The biggest failure of my career: what happened, what we did about it, and how we won’t do it again.
TimeWednesday, July 313:30pm - 4pm
DescriptionIn 2017 the Research Computing team at University of Colorado Boulder began the process of refreshing the PetaLibrary, a campus-wide research and academic data storage service. Updates were motivated by aging hardware, the impending end of upstream support, and a hope to improve the service with lessons learned.
We selected a supplier with a seemingly well-architected proposal; but problems experienced during deployment and testing increased our workload beyond expectations. We were required to operate the legacy infrastructure longer than expected, leading to stress within the team. Finally, inadequate planning and risk mitigation led to an over-reliance on project success and a reticence to enforce requirements and deadlines.
The project began to see success through more open communication and by making adequate allowances for partial project failure. We found it necessary to take a more active role in the project's success, including the removal of components that were unable to meet acceptability requirements. This, coupled with strong contracting, allowed us to amend the solution and avoid total project failure. The amended solution also matches our institutional priorities of openness and flexibility more closely than the original design.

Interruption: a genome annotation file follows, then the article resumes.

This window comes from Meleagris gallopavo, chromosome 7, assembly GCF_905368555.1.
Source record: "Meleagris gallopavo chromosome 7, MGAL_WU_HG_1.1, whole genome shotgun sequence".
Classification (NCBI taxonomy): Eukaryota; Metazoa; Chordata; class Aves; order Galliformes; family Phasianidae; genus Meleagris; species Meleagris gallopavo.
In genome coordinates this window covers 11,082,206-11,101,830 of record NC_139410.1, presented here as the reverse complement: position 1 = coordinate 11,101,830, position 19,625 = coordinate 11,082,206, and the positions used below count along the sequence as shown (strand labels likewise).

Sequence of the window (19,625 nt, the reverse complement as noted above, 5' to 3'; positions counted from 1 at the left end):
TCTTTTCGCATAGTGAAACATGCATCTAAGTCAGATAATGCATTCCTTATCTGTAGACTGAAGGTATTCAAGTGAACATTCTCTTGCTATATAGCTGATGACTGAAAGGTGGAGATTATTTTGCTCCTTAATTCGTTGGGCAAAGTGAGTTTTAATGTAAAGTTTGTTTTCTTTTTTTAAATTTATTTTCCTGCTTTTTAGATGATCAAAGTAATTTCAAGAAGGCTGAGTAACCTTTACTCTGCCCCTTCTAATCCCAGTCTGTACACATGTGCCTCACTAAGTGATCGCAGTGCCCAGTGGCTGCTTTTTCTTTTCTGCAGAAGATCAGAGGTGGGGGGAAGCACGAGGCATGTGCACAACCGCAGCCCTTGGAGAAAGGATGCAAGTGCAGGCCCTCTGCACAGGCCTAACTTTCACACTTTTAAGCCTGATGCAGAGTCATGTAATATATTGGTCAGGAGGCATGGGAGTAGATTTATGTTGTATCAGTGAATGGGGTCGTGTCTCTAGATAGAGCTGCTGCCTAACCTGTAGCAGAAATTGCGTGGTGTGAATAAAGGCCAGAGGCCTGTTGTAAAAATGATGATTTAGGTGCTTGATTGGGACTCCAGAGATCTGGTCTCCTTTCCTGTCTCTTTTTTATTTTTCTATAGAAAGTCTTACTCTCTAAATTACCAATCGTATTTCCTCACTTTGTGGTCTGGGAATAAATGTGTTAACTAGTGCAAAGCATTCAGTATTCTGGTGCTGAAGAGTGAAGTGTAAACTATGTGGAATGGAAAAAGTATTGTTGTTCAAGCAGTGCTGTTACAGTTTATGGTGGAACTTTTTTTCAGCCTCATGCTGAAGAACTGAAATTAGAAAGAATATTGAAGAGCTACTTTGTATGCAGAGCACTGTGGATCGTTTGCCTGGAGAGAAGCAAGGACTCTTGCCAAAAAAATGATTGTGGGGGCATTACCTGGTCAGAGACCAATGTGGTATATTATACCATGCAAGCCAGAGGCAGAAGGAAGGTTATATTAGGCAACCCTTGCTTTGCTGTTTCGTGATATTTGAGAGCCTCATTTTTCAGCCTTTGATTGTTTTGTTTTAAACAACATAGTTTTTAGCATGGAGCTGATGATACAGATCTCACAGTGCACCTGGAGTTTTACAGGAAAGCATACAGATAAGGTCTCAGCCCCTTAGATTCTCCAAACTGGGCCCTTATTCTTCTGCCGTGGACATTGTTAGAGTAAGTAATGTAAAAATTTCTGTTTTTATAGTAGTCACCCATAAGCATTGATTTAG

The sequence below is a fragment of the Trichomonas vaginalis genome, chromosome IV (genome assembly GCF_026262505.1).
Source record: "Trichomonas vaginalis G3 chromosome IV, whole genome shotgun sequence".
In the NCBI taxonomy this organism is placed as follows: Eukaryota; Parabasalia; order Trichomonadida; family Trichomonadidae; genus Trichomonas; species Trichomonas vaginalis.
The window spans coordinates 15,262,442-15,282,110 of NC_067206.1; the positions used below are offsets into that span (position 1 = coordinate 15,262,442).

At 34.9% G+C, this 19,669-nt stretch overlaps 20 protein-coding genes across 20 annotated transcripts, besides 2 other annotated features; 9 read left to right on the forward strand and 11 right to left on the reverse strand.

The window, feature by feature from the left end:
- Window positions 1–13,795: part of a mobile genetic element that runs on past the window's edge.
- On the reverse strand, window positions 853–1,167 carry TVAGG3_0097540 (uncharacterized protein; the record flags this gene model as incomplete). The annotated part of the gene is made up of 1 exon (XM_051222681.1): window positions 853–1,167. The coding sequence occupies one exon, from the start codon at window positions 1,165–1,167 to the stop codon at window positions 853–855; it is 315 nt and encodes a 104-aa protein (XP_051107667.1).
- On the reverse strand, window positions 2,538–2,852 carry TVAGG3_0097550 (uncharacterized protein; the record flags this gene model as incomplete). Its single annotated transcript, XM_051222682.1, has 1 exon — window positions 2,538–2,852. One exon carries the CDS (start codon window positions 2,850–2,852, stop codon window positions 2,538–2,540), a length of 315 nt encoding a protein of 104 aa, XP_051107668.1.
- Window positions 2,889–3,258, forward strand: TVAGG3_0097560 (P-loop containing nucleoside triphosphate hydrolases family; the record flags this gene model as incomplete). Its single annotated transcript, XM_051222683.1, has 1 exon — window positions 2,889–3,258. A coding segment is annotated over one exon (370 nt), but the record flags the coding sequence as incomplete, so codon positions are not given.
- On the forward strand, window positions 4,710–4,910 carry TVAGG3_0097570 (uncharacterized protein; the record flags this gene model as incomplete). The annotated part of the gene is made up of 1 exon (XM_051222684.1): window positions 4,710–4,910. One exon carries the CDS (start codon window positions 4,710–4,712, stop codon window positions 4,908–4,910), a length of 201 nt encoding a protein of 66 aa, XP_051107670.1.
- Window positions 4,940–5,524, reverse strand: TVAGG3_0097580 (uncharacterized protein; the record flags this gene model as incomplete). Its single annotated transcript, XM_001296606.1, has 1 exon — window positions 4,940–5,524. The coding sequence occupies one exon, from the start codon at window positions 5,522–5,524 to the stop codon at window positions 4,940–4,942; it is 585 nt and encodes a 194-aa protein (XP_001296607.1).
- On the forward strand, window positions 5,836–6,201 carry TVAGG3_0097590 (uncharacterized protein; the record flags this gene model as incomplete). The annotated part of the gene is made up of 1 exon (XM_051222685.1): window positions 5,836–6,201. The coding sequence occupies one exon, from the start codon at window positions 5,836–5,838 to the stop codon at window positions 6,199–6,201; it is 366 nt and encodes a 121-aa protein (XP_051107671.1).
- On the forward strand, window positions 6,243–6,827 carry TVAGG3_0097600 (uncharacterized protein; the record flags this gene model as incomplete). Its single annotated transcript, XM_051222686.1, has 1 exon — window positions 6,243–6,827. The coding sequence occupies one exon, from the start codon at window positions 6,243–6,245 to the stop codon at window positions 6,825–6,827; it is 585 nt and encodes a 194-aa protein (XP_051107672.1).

From this experience we have learned to perform large and complex migrations in discrete stages; to decouple legacy decommissioning timelines from deployment timelines; to insist on and provide adequate time for hands-on evaluation of new components; to maintain architectural authority and responsibility; and at all times to assess risk frankly and communicate openly.